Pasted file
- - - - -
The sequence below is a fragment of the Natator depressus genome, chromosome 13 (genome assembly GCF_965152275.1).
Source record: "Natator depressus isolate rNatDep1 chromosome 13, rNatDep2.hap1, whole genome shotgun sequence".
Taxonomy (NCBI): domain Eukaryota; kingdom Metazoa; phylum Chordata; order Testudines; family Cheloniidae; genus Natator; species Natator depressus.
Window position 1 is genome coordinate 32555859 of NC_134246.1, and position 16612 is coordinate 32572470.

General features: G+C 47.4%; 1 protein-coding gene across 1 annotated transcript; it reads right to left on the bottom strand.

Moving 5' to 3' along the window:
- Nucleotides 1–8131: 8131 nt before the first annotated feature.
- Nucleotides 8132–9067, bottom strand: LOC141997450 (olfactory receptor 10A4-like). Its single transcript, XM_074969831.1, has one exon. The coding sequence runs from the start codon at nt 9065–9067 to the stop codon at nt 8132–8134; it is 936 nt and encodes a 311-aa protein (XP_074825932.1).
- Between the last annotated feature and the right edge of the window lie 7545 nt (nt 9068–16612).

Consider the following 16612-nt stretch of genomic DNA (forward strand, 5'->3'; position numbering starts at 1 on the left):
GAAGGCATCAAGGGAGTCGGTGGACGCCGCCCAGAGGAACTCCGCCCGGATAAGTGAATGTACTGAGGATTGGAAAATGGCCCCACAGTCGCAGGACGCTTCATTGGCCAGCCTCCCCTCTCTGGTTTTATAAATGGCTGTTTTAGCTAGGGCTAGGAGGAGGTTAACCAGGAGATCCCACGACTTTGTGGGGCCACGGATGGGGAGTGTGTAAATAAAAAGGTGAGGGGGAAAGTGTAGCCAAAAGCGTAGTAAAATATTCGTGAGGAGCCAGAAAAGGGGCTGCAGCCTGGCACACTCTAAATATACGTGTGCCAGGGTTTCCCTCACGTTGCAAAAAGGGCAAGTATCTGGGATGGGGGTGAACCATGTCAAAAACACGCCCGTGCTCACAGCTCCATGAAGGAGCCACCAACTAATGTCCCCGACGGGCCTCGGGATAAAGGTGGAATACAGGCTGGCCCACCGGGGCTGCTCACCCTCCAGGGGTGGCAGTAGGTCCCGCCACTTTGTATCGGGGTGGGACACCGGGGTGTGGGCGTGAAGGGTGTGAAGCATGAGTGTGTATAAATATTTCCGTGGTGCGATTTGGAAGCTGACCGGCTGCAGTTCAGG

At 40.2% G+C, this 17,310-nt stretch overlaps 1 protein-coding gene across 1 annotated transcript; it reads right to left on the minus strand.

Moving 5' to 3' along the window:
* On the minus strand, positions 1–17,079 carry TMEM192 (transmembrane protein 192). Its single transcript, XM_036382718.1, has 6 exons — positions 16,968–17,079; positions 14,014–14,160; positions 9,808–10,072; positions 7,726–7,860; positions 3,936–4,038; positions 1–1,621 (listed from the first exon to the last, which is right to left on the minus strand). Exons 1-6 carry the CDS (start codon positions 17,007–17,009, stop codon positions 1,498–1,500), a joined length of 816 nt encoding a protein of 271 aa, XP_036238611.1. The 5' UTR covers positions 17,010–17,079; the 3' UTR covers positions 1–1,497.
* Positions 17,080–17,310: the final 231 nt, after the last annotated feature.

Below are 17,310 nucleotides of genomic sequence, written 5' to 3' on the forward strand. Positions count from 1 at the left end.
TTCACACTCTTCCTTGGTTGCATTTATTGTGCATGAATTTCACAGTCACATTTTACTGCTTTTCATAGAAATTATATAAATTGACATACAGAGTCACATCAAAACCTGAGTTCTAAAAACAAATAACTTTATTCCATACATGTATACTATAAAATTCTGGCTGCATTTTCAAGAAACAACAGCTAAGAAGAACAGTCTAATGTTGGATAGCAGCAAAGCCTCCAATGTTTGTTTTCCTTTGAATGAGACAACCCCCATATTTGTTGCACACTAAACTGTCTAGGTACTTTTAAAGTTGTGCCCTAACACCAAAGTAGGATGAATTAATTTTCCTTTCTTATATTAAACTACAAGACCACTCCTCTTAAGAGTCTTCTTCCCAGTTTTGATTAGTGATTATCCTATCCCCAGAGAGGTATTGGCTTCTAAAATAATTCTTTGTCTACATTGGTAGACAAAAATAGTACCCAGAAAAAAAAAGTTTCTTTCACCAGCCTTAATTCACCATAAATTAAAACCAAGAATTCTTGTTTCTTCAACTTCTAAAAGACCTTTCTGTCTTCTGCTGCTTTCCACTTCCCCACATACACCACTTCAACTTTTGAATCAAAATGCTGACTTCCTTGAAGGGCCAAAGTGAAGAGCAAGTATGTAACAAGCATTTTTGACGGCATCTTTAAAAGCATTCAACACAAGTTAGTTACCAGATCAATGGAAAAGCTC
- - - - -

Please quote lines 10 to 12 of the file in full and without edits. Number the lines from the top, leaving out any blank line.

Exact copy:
Consider the following 16612-nt stretch of genomic DNA (forward strand, 5'->3'; position numbering starts at 1 on the left):
GAAGGCATCAAGGGAGTCGGTGGACGCCGCCCAGAGGAACTCCGCCCGGATAAGTGAATGTACTGAGGATTGGAAAATGGCCCCACAGTCGCAGGACGCTTCATTGGCCAGCCTCCCCTCTCTGGTTTTATAAATGGCTGTTTTAGCTAGGGCTAGGAGGAGGTTAACCAGGAGATCCCACGACTTTGTGGGGCCACGGATGGGGAGTGTGTAAATAAAAAGGTGAGGGGGAAAGTGTAGCCAAAAGCGTAGTAAAATATTCGTGAGGAGCCAGAAAAGGGGCTGCAGCCTGGCACACTCTAAATATACGTGTGCCAGGGTTTCCCTCACGTTGCAAAAAGGGCAAGTATCTGGGATGGGGGTGAACCATGTCAAAAACACGCCCGTGCTCACAGCTCCATGAAGGAGCCACCAACTAATGTCCCCGACGGGCCTCGGGATAAAGGTGGAATACAGGCTGGCCCACCGGGGCTGCTCACCCTCCAGGGGTGGCAGTAGGTCCCGCCACTTTGTATCGGGGTGGGACACCGGGGTGTGGGCGTGAAGGGTGTGAAGCATGAGTGTGTATAAATATTTCCGTGGTGCGATTTGGAAGCTGACCGGCTGCAGTTCAGG

At 40.2% G+C, this 17,310-nt stretch overlaps 1 protein-coding gene across 1 annotated transcript; it reads right to left on the minus strand.